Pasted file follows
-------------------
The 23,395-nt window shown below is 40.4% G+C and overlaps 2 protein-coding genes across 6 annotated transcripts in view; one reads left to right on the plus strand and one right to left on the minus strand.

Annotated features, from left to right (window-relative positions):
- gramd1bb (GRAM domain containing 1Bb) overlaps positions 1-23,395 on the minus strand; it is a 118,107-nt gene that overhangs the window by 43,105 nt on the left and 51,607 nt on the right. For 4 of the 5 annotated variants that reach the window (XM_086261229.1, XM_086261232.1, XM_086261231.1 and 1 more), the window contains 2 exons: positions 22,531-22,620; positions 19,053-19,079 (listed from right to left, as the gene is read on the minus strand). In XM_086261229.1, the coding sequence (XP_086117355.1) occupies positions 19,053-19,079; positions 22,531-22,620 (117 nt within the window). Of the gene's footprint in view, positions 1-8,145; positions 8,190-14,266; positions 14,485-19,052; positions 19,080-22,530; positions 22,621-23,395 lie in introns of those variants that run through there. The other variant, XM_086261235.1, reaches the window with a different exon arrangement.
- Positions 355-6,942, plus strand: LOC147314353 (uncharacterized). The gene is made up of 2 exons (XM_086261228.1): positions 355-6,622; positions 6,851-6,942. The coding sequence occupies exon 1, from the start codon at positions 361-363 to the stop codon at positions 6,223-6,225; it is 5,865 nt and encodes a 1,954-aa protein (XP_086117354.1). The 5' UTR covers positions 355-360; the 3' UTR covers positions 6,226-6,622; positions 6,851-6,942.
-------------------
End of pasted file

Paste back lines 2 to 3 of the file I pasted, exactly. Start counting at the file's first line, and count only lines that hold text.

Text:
Annotated features, from left to right (window-relative positions):
- gramd1bb (GRAM domain containing 1Bb) overlaps positions 1-23,395 on the minus strand; it is a 118,107-nt gene that overhangs the window by 43,105 nt on the left and 51,607 nt on the right. For 4 of the 5 annotated variants that reach the window (XM_086261229.1, XM_086261232.1, XM_086261231.1 and 1 more), the window contains 2 exons: positions 22,531-22,620; positions 19,053-19,079 (listed from right to left, as the gene is read on the minus strand). In XM_086261229.1, the coding sequence (XP_086117355.1) occupies positions 19,053-19,079; positions 22,531-22,620 (117 nt within the window). Of the gene's footprint in view, positions 1-8,145; positions 8,190-14,266; positions 14,485-19,052; positions 19,080-22,530; positions 22,621-23,395 lie in introns of those variants that run through there. The other variant, XM_086261235.1, reaches the window with a different exon arrangement.